Behaviours which might be indicators of suicide risk:


  • Recent suicide attempt (further attempts are more likely)
  • Research/planning: suicide notes, changes to will, accessing suicide internet sites
  • Self-neglect (e.g. not eating)
  • Hostile rejection of help
  • Change in sleep pattern (this may occur as a feature of depression)
  • Alcohol and/or drug misuse
  • Crying, emotional outbursts 


Identifying Suicide Risk and Taking Action

Flowchart for Managing Suicidal Patients, click to enlarge


What if the patient doesn't want to wait for liaison psychology or to go to A&E?


  • Inform the patient that their GP will be contacted to convey concerns 
  • Suggest they can contact their GP, their local A&E department or The Samaritans, or give leaflets or links to further help
  • If you have concerns that the patient will harm themselves or others on leaving the hospital, dial 999 and ask for advice, contact their GP immediately and record in the patient medical notes


What if you are speaking to a patient on the phone?

If the patient is at home/elsewhere, follow the same questioning as above, but also:

  • Obtain their phone number & address they are calling from 
  • Ask if they are alone? (Consider children/dependants) 
  • Have they told anyone how they are feeling? Remind patient of support available: – Direct them to their GP, local A&E department or The Samaritans
  • After the call: Contact GP immediately and document in patient notes & alert team clinicians e.g. safeguarding 
  • If immediate action or risk is apparent: (i.e. “I’ve taken an overdose”) – Call 999 if immediate risk of death or caller is threatening to harm someone – Use another phone to keep line open to caller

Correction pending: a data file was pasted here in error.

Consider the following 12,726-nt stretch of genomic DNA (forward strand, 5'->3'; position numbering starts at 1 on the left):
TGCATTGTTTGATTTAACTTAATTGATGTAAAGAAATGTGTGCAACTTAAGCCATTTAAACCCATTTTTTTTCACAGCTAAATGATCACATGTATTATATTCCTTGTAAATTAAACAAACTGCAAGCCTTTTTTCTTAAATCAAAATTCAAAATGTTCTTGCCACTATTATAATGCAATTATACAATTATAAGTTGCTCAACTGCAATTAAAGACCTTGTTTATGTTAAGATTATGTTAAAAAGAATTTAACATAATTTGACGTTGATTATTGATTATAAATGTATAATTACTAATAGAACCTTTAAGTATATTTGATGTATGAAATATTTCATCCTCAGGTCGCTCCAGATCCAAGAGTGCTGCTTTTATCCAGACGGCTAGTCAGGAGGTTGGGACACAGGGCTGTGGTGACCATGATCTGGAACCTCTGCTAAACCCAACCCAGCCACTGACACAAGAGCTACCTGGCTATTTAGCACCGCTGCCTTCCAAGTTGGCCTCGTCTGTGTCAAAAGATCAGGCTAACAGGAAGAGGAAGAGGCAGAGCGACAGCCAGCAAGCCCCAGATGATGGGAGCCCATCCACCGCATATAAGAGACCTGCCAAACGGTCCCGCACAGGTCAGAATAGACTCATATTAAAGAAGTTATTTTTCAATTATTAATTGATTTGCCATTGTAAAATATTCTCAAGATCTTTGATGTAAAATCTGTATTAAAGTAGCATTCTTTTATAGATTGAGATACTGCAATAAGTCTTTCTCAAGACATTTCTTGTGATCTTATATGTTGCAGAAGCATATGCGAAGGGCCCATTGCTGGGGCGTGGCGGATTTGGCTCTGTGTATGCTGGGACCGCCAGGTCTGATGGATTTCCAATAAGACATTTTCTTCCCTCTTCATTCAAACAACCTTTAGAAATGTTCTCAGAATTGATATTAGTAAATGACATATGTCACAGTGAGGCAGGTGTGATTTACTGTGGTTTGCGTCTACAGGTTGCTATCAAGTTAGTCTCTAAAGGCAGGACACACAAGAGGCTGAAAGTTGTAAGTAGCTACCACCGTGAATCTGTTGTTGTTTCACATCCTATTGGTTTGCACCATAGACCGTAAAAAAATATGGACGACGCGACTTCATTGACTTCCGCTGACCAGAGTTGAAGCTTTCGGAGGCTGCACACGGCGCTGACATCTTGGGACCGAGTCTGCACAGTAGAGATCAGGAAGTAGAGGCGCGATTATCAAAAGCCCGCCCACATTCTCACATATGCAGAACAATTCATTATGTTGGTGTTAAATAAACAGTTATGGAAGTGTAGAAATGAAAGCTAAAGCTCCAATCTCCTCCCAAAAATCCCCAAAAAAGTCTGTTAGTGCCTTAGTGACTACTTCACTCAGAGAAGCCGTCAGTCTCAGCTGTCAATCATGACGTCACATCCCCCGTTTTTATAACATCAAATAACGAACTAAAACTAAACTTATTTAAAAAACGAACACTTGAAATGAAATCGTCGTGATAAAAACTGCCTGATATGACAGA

Suicide Prevention

Suicide is preventable. Everyone needs to be more willing to talk about it... and actually say the word SUICIDE. 

The above algorithm is useful when managing patients, but what about loved ones, colleagues, strangers even? In these situations, remember the 3 S's:

SEE - recognise when things are not right

SAY - ask if someone is thinking about suicide or harming themselves

SIGNPOST - know where you can signpost people in your area e.g. GP, Samaritans, other charities or even A&E


Resources, Training & Further Information


The Samaritans - online resources, helpline, letterline, email help and face to face

Zero Suicide Alliance - online training which takes 20 minutes

Public Health England Psychological First Aid - 4 week online course focusing on COVID-19 Crisis

Confidental - dental-volunteer lead helpline

Other resources from Confidental - list available here.






Please reach out if you need help. The links above are amazing contacts, but I am always here with my door open!